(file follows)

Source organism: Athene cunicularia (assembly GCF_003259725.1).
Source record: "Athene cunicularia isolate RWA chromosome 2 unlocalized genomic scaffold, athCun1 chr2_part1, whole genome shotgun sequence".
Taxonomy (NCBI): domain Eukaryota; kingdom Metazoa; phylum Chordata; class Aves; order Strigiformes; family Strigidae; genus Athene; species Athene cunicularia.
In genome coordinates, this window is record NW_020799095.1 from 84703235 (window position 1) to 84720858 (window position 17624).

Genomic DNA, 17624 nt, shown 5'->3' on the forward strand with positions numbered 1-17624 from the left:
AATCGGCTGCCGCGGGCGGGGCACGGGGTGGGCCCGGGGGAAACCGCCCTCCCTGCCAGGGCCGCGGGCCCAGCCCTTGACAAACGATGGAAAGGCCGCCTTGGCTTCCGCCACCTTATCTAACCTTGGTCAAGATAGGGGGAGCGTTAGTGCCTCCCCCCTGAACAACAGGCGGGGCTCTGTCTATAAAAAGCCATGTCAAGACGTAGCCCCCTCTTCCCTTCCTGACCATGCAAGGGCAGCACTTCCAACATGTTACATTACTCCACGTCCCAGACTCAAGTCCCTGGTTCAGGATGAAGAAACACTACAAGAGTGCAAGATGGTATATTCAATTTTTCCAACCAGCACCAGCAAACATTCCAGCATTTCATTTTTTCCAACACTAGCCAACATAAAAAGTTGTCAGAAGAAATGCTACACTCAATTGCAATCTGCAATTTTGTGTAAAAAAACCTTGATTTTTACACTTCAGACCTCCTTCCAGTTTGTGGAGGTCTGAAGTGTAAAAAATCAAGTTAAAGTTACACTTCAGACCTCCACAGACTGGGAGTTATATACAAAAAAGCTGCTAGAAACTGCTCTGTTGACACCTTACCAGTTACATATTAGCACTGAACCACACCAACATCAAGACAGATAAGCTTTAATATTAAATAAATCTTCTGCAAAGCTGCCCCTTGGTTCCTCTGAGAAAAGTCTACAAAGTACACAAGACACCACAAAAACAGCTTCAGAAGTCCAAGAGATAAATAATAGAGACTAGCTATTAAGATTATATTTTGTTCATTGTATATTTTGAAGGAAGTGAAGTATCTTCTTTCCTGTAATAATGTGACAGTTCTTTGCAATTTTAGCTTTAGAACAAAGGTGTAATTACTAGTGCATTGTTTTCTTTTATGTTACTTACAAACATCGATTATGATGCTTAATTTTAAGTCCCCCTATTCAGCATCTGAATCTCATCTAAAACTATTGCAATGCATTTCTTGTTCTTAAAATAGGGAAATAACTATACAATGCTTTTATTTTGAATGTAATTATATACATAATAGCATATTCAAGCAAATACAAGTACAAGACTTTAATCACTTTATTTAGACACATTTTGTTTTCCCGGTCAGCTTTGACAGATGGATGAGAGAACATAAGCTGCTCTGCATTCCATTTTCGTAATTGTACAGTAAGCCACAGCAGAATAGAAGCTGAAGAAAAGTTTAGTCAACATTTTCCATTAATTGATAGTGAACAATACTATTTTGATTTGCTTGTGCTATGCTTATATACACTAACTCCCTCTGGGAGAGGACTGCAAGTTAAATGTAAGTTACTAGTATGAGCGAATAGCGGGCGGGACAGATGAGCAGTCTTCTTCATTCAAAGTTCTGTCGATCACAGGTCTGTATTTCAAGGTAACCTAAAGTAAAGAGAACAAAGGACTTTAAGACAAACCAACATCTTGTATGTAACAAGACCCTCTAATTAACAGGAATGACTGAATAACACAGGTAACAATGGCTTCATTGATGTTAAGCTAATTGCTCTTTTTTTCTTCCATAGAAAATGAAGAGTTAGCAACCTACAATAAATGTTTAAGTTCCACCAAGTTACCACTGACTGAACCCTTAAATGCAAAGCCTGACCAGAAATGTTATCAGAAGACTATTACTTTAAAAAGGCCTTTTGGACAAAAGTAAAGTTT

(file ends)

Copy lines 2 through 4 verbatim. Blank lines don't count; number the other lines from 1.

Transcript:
Source record: "Athene cunicularia isolate RWA chromosome 2 unlocalized genomic scaffold, athCun1 chr2_part1, whole genome shotgun sequence".
Taxonomy (NCBI): domain Eukaryota; kingdom Metazoa; phylum Chordata; class Aves; order Strigiformes; family Strigidae; genus Athene; species Athene cunicularia.
In genome coordinates, this window is record NW_020799095.1 from 84703235 (window position 1) to 84720858 (window position 17624).